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Coffee House

Swedish for-profit schools — what’s the story?

20 June 2012

2:15 PM

20 June 2012

2:15 PM

Ahead of The Spectator’s schools revolution symposium next Tuesday (click here for details and tickets) we are running a series of articles about school reform. The below is a Swedish take on Swedish reform.

Is the Swedish model of profit-making schools going wrong? Michael Gove’s critics have started to say so, and British teachers unions warn that it has been shown to lead to all manner of ills — social segregation, deteriorating school results and simply bad schools — and that it would be a calamity for Britain to copy a failing model.

We Swedes listen to the British debate with fascination. The issue of profit-seeking schools was truly divisive — once. Then, these schools turned out to be so popular with parents that every political party (apart from the former Communists) has now dropped its opposition to a model which combines profit-seeking and choice with public funding.

The issue is, in Sweden, no longer a matter of theory. We have hundreds of for-profit schools, some not-for-profit and the majority of pupils are in council-run schools. This means that the education debate can be informed by hard facts. And, perhaps better than any academic study, the choices made by tens of thousands of parents who now have a choice of school.

Compare Swedish &”free schools” to council-run schools and you will find:

The school results achieved by voucher schools are better, in primary as well as secondary schools, no matter what measurement is used.  

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The parents with pupils in free schools are significantly more satisfied with their school.

As British think tank IEA has shown, Swedish for-profit voucher schools have been more successful at improving student performance, especially for pupils from socially disadvantaged backgrounds.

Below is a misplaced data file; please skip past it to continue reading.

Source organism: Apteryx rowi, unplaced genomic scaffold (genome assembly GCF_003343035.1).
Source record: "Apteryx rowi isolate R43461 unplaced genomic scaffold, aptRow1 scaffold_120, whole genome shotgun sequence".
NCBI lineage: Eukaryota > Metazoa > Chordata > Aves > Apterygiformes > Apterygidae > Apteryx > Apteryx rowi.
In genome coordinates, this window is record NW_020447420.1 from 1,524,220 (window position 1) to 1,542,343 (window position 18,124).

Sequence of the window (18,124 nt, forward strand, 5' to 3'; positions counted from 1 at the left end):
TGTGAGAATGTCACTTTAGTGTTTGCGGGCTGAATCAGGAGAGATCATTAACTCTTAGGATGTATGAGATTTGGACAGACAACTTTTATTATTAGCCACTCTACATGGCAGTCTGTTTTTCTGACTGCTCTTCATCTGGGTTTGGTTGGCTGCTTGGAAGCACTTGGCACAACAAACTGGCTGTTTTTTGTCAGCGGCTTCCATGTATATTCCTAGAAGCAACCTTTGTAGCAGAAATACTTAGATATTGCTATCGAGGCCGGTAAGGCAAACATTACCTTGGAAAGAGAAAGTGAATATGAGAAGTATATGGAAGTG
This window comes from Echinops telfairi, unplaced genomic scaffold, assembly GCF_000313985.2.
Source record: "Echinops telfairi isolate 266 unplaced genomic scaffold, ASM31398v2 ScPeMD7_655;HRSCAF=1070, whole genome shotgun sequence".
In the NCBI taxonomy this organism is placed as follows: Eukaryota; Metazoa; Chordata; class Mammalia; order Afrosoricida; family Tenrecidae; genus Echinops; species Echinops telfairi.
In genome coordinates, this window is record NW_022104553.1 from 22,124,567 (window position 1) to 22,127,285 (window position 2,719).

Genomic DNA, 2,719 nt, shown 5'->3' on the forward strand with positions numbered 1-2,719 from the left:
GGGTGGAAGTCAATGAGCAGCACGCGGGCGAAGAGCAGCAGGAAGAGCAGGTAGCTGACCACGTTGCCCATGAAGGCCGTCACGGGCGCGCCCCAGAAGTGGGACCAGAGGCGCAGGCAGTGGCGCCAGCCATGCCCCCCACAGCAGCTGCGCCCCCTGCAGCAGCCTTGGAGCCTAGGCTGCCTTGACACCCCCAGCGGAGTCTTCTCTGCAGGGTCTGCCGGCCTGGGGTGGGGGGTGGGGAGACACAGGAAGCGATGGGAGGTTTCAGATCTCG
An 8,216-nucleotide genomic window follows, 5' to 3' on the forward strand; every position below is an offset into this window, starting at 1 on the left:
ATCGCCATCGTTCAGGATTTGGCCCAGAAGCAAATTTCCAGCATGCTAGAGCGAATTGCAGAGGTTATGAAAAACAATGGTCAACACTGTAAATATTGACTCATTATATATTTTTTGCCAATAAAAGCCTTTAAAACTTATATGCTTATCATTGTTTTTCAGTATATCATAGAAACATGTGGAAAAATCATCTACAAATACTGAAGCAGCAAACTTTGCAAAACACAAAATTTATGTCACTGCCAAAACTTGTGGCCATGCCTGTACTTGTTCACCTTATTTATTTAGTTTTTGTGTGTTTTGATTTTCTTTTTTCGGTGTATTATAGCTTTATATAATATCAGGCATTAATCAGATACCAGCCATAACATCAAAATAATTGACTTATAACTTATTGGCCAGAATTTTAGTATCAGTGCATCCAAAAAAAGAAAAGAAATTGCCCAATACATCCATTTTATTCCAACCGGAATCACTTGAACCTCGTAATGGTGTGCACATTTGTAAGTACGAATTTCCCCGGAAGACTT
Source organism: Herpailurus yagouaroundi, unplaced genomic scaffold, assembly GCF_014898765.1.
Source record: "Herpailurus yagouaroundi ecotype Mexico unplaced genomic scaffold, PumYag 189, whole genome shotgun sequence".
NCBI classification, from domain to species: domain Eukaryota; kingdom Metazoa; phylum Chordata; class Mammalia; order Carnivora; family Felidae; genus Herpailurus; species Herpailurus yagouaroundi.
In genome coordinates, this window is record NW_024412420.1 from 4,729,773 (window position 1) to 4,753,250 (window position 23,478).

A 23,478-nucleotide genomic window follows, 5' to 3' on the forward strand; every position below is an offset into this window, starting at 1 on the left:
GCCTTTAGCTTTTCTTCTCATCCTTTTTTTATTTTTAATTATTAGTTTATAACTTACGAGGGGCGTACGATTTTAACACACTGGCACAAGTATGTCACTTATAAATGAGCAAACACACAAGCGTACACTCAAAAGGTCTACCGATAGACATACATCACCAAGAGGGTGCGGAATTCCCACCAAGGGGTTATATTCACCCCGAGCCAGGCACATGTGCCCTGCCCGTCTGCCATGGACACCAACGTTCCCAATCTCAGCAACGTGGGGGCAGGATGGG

Council-run schools facing competition from voucher schools perform better than those facing no such competition.

The schools achieving really bad results are, with few exceptions, council-run ones. Out of the 50 worst-performing Swedish schools, 47 are run by the municipality.

As for segregation: the voucher system offers any pupil growing up in a neighborhood with a bad school the opportunity to choose a better one. Before the reform, those unlucky enough to be born in the &”wrong” place were simply prohibited from choosing something better. As can be expected, the Swedish spread in socio-economic composition between schools is among the lowest in the OECD, and has decreased since 2000.

The share of pupils from immigrant families is not lower in voucher schools.

Voucher schools use their resources more efficiently, achieving better results per Swedish taxpayer Krona spent.

Now, it’s true — alas — that Sweden is falling in the OECD world league education tables. But it is strange to hear this used as an indictment of the profit-seeking model In Britain when 87 per cent of Swedish children are still educated by council-run schools. In Britain, it’s 93 per cent — and no one would take Britain’s just-as-bad descent through the PISA ranking tables as an indictment of British private schools.

So while there is much debate about schooling in Sweden, there is no serious discussion about abolishing the profit-motive for Swedish voucher schools. The new leader of the Social Democrats, Stefan Löfven, has made very clear that banning profit-seeking schools is not an option.

This leads us to the peculiar position where the Swedish Social Democrats are more pro-market, on this issue, than the British Conservatives. These schools, the pupils and their parents, are making the case for liberalization. It’s not about profit, it’s about power: and the profit principle has proven the surest way to expand success. To take power away from bureaucrats and put it where it belongs: with parents. It can be done in Britain, too.

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